February 12, 2006
Sentenced to house arrest and chained to a guard in Rome, Paul continued to make the most of every opportunity to win people to Christ. The way he lived his life, said his prayers, and dictated his letters, for instance, provided opportunities to the Gospel with the Roman guards. Meanwhile, his addresses to the local Jewish leaders paved the way for further interaction. As Alistair Begg notes, Paul’s imprisonment ultimately served as a platform to advance the Gospel rather than an impediment to silence him.
16And when we came into Rome, Paul was allowed to stay by himself, with the soldier who guarded him.
17After three days he called together the local leaders of the Jews, and when they had gathered, he said to them, “Brothers, though I had done nothing against our people or the customs of our fathers, yet I was delivered as a prisoner from Jerusalem into the hands of the Romans. 18When they had examined me, they wished to set me at liberty, because there was no reason for the death penalty in my case. 19But because the Jews objected, I was compelled to appeal to Caesar—though I had no charge to bring against my nation. 20For this reason, therefore, I have asked to see you and speak with you, since it is because of the hope of Israel that I am wearing this chain.” 21And they said to him, “We have received no letters from Judea about you, and none of the brothers coming here has reported or spoken any evil about you. 22But we desire to hear from you what your views are, for with regard to this sect we know that everywhere it is spoken against.”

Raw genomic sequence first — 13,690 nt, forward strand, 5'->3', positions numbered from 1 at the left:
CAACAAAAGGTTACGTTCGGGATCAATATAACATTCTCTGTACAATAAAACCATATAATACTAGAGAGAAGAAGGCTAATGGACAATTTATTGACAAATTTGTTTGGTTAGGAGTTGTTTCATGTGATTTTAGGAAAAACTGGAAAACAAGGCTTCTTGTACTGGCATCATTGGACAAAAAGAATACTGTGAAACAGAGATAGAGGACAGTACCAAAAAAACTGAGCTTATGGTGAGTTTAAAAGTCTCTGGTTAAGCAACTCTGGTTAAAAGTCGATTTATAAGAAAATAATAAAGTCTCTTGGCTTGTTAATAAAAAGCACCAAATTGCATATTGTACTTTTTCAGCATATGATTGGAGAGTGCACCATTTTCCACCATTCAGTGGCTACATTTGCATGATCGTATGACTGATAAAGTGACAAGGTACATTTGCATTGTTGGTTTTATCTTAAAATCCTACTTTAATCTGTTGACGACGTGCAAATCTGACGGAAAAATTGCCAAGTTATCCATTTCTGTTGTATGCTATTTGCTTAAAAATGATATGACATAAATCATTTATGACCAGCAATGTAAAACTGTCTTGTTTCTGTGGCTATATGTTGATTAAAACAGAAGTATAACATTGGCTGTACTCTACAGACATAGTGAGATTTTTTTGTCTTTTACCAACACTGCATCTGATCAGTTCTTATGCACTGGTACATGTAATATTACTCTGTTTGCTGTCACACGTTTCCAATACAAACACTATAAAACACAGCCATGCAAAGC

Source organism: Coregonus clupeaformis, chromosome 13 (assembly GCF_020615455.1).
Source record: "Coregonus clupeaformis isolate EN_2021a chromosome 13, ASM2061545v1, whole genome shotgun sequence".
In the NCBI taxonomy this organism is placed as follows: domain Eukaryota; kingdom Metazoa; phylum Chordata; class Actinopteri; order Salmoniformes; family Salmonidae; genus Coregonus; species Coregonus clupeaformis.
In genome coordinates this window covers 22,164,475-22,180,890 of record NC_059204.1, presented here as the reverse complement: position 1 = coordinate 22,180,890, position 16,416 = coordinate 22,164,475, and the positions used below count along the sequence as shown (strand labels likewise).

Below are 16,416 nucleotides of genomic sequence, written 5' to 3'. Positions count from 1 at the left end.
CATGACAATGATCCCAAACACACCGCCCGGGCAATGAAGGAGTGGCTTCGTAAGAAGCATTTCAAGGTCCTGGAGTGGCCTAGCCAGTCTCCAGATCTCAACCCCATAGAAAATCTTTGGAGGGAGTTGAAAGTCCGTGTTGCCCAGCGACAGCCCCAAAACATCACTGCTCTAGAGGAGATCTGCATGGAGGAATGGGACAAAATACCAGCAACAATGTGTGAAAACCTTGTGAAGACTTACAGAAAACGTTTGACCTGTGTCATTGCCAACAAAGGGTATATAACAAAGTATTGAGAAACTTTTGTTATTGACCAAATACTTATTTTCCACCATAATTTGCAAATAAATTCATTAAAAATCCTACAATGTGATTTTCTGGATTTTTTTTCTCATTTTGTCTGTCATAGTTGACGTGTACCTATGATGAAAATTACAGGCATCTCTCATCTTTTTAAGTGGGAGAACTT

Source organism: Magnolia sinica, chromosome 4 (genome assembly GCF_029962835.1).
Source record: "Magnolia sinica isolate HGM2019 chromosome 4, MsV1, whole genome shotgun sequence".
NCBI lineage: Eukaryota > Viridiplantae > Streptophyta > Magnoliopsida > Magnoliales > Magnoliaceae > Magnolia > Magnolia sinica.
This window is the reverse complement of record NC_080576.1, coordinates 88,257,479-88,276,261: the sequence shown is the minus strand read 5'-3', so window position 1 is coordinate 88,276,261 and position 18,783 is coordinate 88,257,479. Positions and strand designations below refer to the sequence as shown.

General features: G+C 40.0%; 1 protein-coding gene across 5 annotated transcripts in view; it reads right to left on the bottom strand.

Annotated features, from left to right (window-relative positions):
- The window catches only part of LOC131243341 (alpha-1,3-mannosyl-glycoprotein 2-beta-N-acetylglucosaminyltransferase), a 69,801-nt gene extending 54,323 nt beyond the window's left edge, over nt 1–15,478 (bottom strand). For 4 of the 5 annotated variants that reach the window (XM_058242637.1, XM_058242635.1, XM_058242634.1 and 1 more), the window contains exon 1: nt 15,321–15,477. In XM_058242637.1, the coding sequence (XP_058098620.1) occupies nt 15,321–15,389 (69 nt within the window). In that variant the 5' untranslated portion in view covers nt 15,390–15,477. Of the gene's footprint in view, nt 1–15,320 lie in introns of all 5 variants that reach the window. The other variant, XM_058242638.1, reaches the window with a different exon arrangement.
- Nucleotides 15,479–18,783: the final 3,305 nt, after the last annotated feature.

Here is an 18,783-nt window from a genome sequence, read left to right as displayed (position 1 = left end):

Copyright © 2023, Alistair Begg. Used by permission. All rights reserved.
Scripture taken from The Holy Bible, English Standard Version. Copyright ©2001 by Crossway Bibles, a publishing ministry of Good News Publishers. Used by permission. All rights reserved. Text provided by the Crossway Bibles Web Service.